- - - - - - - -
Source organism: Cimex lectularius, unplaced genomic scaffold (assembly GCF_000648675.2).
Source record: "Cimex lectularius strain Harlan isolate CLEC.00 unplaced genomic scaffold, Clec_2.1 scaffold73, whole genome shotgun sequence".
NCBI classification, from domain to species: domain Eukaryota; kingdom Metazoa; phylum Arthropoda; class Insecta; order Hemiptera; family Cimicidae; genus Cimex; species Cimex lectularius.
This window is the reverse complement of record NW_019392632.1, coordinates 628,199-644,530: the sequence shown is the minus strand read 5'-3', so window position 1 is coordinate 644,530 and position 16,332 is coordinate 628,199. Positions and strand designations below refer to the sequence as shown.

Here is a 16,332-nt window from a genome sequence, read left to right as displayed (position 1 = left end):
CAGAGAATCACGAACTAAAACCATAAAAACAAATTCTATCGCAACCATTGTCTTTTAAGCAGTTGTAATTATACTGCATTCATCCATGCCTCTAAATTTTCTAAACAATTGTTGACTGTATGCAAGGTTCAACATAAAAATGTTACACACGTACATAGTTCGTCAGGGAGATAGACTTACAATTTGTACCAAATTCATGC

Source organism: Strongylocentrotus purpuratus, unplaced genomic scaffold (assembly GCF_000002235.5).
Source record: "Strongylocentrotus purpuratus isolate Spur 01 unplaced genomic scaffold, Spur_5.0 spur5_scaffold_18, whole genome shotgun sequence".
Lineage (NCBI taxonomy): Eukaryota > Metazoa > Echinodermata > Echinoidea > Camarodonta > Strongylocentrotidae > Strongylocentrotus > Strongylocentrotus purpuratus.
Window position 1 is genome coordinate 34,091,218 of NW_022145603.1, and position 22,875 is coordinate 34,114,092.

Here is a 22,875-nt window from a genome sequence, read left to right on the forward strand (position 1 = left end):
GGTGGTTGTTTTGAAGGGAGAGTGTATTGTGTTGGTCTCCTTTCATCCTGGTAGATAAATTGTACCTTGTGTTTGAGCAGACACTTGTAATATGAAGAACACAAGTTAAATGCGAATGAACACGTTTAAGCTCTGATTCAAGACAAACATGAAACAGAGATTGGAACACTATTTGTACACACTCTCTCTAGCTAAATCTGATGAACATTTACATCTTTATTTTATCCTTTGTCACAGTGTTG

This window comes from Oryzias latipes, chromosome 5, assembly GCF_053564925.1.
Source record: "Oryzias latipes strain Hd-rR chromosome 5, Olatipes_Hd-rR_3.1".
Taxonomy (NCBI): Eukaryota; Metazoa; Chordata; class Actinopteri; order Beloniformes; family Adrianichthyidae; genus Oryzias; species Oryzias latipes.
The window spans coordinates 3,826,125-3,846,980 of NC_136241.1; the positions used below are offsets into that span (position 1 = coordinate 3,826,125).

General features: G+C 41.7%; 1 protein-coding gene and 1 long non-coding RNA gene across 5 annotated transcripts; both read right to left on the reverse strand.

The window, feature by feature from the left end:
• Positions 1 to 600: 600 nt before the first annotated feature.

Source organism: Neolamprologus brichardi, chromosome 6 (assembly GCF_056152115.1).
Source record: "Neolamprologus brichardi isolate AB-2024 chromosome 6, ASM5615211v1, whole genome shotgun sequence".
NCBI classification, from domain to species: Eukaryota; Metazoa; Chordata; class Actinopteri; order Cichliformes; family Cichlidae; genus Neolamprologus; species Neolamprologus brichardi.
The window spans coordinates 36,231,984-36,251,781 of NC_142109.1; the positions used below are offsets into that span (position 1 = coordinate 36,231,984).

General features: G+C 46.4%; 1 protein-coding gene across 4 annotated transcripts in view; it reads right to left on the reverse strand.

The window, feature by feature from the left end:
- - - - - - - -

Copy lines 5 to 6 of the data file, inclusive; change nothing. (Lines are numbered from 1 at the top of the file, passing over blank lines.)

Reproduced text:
Here is a 16,332-nt window from a genome sequence, read left to right as displayed (position 1 = left end):
CAGAGAATCACGAACTAAAACCATAAAAACAAATTCTATCGCAACCATTGTCTTTTAAGCAGTTGTAATTATACTGCATTCATCCATGCCTCTAAATTTTCTAAACAATTGTTGACTGTATGCAAGGTTCAACATAAAAATGTTACACACGTACATAGTTCGTCAGGGAGATAGACTTACAATTTGTACCAAATTCATGC